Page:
The Reporter (Vacaville)
A look at the remarkable life of Donald Rumsfeld
With the passing of Donald Rumsfeld, our country has lost a great leader who helped liberate 50 million people from tyranny, deliver justice to the terrorists who attacked us on Sept. 11, 2001, and transform our military for the threat sofa new century. And I lost a great boss and a dear friend who transformed my life in countless ways.
His work ethic was legendary. After the 9/11 attacks, we traveled 250,000 miles around the world, visiting combat zones and foreign capitals. His senior staff spent so much time in the plane with him, we called ourselves “Rummy’s tube dwellers.” He would often visit two or three countries in a single day. On a single trip, we’d stop in Afghanistan, Kazakhstan, Kyrgyzstan, Uzbekistan and Turkmenistan. (The reporters traveling with us had T-shirts made which read: “Rummy’s onenight stand tour.”)
One of my jobs was to write his memorandum to the president — the “POTUS memo” — summarizing his impressions from his trip. This memo had to be completed (along with every cable and thank you letter from his meetings) before the plane landed back in Washington. So we would spend a full working day in, say, Baghdad, then board an overnight flight home during which we spent another 14-hour work day in the air, and then land at Andrews Air Force Base at 5 a.m. utterly exhausted — at which point, Rumsfeld would walk into the staff cabin and say “See you in the office in two hours.” He meant it.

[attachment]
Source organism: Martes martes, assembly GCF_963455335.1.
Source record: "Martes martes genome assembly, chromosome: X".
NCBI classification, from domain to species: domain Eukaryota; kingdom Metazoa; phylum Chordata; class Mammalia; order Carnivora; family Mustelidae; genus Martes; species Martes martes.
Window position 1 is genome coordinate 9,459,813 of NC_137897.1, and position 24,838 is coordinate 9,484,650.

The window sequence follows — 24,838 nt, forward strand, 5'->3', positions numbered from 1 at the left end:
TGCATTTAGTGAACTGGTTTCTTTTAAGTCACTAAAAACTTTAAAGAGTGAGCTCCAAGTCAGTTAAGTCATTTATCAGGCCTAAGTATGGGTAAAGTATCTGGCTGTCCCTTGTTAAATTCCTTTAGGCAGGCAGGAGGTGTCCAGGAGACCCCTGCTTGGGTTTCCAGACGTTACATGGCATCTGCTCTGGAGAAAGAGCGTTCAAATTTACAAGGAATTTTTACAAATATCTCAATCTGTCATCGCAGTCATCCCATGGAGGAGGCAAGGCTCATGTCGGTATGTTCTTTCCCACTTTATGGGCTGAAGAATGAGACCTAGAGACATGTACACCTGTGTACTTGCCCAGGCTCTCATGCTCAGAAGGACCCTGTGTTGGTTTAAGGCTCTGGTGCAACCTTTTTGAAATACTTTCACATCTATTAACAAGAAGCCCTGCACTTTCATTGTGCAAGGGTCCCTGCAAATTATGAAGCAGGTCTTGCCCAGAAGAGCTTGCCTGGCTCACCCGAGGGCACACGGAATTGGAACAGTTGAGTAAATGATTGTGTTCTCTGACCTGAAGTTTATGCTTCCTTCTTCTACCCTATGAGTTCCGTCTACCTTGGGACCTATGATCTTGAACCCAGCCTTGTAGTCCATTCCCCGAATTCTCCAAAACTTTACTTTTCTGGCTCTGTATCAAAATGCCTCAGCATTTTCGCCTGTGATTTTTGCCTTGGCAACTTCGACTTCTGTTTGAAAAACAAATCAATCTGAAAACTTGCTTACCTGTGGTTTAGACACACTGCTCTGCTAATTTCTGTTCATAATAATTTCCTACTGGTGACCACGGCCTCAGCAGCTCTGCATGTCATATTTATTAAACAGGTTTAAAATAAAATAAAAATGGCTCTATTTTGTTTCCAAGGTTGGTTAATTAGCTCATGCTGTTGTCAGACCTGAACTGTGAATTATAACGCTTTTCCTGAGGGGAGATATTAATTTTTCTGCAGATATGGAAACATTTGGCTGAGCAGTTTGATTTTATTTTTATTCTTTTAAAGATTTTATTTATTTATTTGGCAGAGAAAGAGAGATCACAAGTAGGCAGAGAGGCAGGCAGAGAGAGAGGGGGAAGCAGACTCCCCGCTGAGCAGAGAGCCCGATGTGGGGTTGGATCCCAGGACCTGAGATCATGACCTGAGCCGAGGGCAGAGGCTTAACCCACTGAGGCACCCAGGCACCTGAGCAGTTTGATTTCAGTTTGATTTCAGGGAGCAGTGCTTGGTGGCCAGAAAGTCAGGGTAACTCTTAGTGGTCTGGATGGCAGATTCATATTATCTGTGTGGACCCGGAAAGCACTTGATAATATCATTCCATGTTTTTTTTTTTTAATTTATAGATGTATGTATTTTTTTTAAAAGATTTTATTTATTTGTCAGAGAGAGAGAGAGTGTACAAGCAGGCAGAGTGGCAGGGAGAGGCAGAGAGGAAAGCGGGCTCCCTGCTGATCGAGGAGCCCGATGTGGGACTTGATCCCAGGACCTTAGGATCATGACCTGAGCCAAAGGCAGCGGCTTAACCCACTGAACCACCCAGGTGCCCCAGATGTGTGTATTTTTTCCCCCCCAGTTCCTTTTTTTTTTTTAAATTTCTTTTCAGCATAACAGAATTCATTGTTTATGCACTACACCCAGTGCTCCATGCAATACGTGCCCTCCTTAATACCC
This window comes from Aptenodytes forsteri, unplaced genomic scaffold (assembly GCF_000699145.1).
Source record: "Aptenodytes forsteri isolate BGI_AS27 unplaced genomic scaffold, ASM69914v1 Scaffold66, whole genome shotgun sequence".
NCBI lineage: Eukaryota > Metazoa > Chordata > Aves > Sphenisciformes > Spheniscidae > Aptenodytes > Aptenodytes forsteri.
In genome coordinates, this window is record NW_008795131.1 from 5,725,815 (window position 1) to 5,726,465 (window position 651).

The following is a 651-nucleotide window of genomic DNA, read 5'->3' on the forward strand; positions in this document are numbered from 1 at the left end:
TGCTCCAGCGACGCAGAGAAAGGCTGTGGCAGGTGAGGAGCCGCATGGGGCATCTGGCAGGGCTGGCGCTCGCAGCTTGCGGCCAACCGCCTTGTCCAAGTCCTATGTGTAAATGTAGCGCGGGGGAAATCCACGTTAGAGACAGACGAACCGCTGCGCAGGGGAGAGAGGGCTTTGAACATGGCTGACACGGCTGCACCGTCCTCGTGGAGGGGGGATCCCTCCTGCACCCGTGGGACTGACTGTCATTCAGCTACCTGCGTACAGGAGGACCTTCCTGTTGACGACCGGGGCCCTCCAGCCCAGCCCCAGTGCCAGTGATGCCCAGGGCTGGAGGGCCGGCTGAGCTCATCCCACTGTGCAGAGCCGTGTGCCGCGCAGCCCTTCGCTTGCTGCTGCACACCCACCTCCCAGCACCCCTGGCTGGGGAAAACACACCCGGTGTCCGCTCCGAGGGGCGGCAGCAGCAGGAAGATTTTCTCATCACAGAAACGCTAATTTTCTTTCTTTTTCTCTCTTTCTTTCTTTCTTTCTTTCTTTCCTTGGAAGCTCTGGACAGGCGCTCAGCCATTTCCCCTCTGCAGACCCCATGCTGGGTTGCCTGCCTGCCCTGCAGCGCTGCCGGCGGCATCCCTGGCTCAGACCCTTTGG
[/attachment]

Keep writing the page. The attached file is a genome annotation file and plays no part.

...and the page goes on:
On one trip, his punch-drunk staff slipped a fake cable into his folder along with all the real cables. We had just come back from a bizarre meeting with the megalomaniacal leader of Turkmenistan, Saparmurat Niyazov, who had plastered seemingly every corner of his country with portraits and statues of himself. “Niyazov suggested U.S. consider having a giant neon portrait of President Bush displayed outside the Pentagon,” we wrote in the cable labeled STS (Super Top Secret). Rumsfeld must have been tired, too, as he edited a few sentences before he caught on and came out to have a laugh with us. Another time, we sent up a hostage note with a series of nonnegotiable demands (“We’re not from the State Department, so when we say nonnegotiable, we mean nonnegotiable.” Among them was that his lovely wife Joyce come on all future trips “to ensure a kinder, gentler travel program.”
On another trip, he called me up his cabin. I thought he wanted to go over a speech, but instead he sat me down to explain the “Rule of 72.” On a cocktail napkin, he drew out an equation which showed how to determine the number of years it would take to double your money at an annual rate of return. He began calculating different sums, showing me how long it would take to turn a few thousand dollars saved now into a million. “That’s the miracle of compound interest,” he said. “It’s like having people working for you while you sleep.” He knew my first child had been born a few weeks after 9/11, and despite all the pressing matters on his mind, he was worried about the financial future of my young family.
Nearly two decades after leaving the Pentagon, I still find myself quoting him. When my kids do something dumb, I remind them of Rumsfeld’s First Rule of Holes: “When you’re in one, stop digging.” Most importantly, he taught me humility. “Remember, you are not all that important,” he would say, “your responsibilities are.” He was a remarkable man, whose lessons I will never forget.